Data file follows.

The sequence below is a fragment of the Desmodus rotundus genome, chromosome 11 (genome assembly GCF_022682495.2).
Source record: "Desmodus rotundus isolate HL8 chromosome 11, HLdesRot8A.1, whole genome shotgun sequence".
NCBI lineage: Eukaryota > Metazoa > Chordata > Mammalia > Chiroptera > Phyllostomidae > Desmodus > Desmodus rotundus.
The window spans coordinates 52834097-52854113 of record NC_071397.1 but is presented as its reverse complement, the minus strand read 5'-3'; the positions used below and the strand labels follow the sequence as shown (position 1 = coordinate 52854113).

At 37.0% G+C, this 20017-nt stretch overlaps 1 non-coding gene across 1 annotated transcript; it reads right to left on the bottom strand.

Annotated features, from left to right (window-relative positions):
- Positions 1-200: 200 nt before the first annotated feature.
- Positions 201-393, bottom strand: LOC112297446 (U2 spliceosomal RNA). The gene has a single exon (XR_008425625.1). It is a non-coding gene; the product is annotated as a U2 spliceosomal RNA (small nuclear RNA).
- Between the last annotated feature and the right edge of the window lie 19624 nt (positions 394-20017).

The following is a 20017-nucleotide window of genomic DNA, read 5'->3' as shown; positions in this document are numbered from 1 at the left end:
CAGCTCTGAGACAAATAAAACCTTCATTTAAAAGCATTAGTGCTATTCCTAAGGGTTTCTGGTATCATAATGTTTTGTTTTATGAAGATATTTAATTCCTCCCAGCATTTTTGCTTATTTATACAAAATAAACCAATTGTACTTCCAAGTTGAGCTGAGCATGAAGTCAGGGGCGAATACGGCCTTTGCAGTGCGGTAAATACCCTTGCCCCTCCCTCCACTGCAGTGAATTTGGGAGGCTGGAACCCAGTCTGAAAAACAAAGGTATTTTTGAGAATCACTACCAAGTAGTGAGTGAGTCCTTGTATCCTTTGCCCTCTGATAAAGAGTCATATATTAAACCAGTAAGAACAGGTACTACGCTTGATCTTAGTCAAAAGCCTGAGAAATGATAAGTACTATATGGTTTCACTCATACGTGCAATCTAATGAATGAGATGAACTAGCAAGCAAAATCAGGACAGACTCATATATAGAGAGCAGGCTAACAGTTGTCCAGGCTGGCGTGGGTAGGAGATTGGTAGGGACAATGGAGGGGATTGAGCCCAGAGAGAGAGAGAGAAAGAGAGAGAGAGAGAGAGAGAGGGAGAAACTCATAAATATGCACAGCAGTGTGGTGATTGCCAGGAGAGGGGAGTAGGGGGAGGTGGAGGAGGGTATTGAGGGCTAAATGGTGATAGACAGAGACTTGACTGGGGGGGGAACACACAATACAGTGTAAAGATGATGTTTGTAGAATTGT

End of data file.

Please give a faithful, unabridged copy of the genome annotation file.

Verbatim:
The sequence below is a fragment of the Desmodus rotundus genome, chromosome 11 (genome assembly GCF_022682495.2).
Source record: "Desmodus rotundus isolate HL8 chromosome 11, HLdesRot8A.1, whole genome shotgun sequence".
NCBI lineage: Eukaryota > Metazoa > Chordata > Mammalia > Chiroptera > Phyllostomidae > Desmodus > Desmodus rotundus.
The window spans coordinates 52834097-52854113 of record NC_071397.1 but is presented as its reverse complement, the minus strand read 5'-3'; the positions used below and the strand labels follow the sequence as shown (position 1 = coordinate 52854113).

At 37.0% G+C, this 20017-nt stretch overlaps 1 non-coding gene across 1 annotated transcript; it reads right to left on the bottom strand.

Annotated features, from left to right (window-relative positions):
- Positions 1-200: 200 nt before the first annotated feature.
- Positions 201-393, bottom strand: LOC112297446 (U2 spliceosomal RNA). The gene has a single exon (XR_008425625.1). It is a non-coding gene; the product is annotated as a U2 spliceosomal RNA (small nuclear RNA).
- Between the last annotated feature and the right edge of the window lie 19624 nt (positions 394-20017).

The following is a 20017-nucleotide window of genomic DNA, read 5'->3' as shown; positions in this document are numbered from 1 at the left end:
CAGCTCTGAGACAAATAAAACCTTCATTTAAAAGCATTAGTGCTATTCCTAAGGGTTTCTGGTATCATAATGTTTTGTTTTATGAAGATATTTAATTCCTCCCAGCATTTTTGCTTATTTATACAAAATAAACCAATTGTACTTCCAAGTTGAGCTGAGCATGAAGTCAGGGGCGAATACGGCCTTTGCAGTGCGGTAAATACCCTTGCCCCTCCCTCCACTGCAGTGAATTTGGGAGGCTGGAACCCAGTCTGAAAAACAAAGGTATTTTTGAGAATCACTACCAAGTAGTGAGTGAGTCCTTGTATCCTTTGCCCTCTGATAAAGAGTCATATATTAAACCAGTAAGAACAGGTACTACGCTTGATCTTAGTCAAAAGCCTGAGAAATGATAAGTACTATATGGTTTCACTCATACGTGCAATCTAATGAATGAGATGAACTAGCAAGCAAAATCAGGACAGACTCATATATAGAGAGCAGGCTAACAGTTGTCCAGGCTGGCGTGGGTAGGAGATTGGTAGGGACAATGGAGGGGATTGAGCCCAGAGAGAGAGAGAGAAAGAGAGAGAGAGAGAGAGAGAGGGAGAAACTCATAAATATGCACAGCAGTGTGGTGATTGCCAGGAGAGGGGAGTAGGGGGAGGTGGAGGAGGGTATTGAGGGCTAAATGGTGATAGACAGAGACTTGACTGGGGGGGGAACACACAATACAGTGTAAAGATGATGTTTGTAGAATTGT